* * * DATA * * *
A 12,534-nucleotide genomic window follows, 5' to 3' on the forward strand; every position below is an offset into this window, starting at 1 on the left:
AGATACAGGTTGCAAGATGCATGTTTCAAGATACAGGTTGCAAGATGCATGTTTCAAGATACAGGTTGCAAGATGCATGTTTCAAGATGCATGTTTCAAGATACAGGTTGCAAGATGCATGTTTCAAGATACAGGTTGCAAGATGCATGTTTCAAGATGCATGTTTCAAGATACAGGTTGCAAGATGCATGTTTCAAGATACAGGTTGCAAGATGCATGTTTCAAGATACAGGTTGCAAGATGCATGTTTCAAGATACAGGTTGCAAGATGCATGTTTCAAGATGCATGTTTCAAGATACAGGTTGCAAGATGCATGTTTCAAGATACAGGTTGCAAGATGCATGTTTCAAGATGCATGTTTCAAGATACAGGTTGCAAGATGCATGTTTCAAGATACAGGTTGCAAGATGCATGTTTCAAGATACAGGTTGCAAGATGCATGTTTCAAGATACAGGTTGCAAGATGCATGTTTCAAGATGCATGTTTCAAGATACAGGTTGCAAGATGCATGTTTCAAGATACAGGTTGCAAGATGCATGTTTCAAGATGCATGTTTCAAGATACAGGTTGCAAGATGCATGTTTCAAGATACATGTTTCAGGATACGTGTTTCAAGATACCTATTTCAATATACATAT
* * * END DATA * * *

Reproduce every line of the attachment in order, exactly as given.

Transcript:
A 12,534-nucleotide genomic window follows, 5' to 3' on the forward strand; every position below is an offset into this window, starting at 1 on the left:
AGATACAGGTTGCAAGATGCATGTTTCAAGATACAGGTTGCAAGATGCATGTTTCAAGATACAGGTTGCAAGATGCATGTTTCAAGATGCATGTTTCAAGATACAGGTTGCAAGATGCATGTTTCAAGATACAGGTTGCAAGATGCATGTTTCAAGATGCATGTTTCAAGATACAGGTTGCAAGATGCATGTTTCAAGATACAGGTTGCAAGATGCATGTTTCAAGATACAGGTTGCAAGATGCATGTTTCAAGATACAGGTTGCAAGATGCATGTTTCAAGATGCATGTTTCAAGATACAGGTTGCAAGATGCATGTTTCAAGATACAGGTTGCAAGATGCATGTTTCAAGATGCATGTTTCAAGATACAGGTTGCAAGATGCATGTTTCAAGATACAGGTTGCAAGATGCATGTTTCAAGATACAGGTTGCAAGATGCATGTTTCAAGATACAGGTTGCAAGATGCATGTTTCAAGATGCATGTTTCAAGATACAGGTTGCAAGATGCATGTTTCAAGATACAGGTTGCAAGATGCATGTTTCAAGATGCATGTTTCAAGATACAGGTTGCAAGATGCATGTTTCAAGATACATGTTTCAGGATACGTGTTTCAAGATACCTATTTCAATATACATAT